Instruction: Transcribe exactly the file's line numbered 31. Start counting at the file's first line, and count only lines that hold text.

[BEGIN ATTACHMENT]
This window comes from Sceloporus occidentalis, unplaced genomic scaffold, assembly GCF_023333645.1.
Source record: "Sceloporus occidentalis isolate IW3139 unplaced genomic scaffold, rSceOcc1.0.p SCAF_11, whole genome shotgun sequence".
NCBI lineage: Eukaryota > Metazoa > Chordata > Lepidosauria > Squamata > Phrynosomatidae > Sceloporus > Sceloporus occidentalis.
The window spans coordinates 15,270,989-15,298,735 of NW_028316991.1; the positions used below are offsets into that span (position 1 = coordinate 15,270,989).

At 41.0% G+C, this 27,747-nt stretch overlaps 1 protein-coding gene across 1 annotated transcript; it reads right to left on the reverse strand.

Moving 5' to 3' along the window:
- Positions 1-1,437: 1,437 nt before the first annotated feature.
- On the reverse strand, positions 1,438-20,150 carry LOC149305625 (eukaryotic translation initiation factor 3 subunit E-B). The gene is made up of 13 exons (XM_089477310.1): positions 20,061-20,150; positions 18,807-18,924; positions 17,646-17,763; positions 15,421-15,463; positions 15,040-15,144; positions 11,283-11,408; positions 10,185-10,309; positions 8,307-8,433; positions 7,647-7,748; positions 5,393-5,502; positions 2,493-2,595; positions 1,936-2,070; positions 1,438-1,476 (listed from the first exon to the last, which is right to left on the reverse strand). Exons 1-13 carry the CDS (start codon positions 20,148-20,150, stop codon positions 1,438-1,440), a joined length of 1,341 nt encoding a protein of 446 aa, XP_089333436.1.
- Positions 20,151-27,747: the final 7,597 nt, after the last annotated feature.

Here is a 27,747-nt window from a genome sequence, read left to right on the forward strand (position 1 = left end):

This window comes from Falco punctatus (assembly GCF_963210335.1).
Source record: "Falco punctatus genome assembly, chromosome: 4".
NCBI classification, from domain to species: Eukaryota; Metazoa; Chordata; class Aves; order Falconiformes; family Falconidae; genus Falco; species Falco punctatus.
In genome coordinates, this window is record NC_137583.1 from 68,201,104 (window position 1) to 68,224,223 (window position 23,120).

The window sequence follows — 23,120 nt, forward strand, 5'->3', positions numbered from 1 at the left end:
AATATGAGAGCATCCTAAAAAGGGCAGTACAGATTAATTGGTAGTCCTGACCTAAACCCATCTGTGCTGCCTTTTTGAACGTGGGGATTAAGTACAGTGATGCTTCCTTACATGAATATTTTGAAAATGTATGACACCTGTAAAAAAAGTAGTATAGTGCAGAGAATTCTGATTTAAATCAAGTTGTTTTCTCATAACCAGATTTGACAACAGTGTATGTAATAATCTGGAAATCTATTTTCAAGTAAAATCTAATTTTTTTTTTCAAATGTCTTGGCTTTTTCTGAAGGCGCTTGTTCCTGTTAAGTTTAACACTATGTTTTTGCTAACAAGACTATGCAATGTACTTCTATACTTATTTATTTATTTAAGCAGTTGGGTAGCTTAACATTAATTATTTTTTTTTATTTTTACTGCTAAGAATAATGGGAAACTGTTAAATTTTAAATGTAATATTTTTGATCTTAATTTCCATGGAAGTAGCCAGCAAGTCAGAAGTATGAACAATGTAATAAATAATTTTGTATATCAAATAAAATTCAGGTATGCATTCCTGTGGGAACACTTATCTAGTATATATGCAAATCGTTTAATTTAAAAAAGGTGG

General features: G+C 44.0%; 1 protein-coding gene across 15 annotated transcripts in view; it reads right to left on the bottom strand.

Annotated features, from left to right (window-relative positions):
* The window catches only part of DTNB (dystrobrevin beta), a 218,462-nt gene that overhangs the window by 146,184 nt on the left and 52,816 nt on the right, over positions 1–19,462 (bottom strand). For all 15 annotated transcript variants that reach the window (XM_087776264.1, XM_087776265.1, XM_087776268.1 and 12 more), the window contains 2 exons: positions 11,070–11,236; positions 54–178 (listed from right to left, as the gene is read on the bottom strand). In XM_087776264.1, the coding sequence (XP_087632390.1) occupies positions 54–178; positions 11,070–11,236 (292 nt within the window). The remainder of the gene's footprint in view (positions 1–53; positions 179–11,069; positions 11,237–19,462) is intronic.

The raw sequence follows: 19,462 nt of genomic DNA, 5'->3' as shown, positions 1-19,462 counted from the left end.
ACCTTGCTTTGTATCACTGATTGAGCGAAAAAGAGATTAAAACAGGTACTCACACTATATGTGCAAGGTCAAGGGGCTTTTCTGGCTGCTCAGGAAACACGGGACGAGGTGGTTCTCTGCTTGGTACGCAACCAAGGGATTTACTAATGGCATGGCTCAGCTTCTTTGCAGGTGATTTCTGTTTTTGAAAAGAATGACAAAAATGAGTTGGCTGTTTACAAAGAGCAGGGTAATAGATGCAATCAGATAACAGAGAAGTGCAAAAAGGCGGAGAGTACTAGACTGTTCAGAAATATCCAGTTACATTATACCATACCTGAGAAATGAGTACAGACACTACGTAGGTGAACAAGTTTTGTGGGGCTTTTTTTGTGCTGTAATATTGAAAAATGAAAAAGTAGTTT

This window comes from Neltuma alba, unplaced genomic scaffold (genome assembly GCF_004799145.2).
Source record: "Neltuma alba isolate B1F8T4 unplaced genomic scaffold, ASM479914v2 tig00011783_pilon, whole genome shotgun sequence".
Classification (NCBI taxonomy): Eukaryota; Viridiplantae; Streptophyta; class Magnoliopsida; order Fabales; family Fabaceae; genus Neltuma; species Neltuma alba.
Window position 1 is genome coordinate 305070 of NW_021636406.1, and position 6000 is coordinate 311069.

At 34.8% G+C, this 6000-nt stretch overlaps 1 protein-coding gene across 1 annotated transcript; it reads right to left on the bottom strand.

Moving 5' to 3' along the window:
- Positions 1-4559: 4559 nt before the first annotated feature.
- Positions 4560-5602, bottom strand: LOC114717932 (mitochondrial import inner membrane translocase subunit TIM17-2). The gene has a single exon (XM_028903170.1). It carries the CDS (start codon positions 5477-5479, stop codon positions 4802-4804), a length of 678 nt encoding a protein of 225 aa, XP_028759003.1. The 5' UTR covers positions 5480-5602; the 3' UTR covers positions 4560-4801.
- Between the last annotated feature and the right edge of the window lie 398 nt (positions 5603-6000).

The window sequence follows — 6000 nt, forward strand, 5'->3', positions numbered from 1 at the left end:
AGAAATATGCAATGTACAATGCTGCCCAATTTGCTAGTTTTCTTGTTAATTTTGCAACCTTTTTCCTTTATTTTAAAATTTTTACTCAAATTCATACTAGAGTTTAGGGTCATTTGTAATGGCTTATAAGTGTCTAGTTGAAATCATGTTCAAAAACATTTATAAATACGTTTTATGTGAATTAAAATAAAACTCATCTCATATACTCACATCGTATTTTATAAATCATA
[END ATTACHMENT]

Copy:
The window sequence follows — 6000 nt, forward strand, 5'->3', positions numbered from 1 at the left end: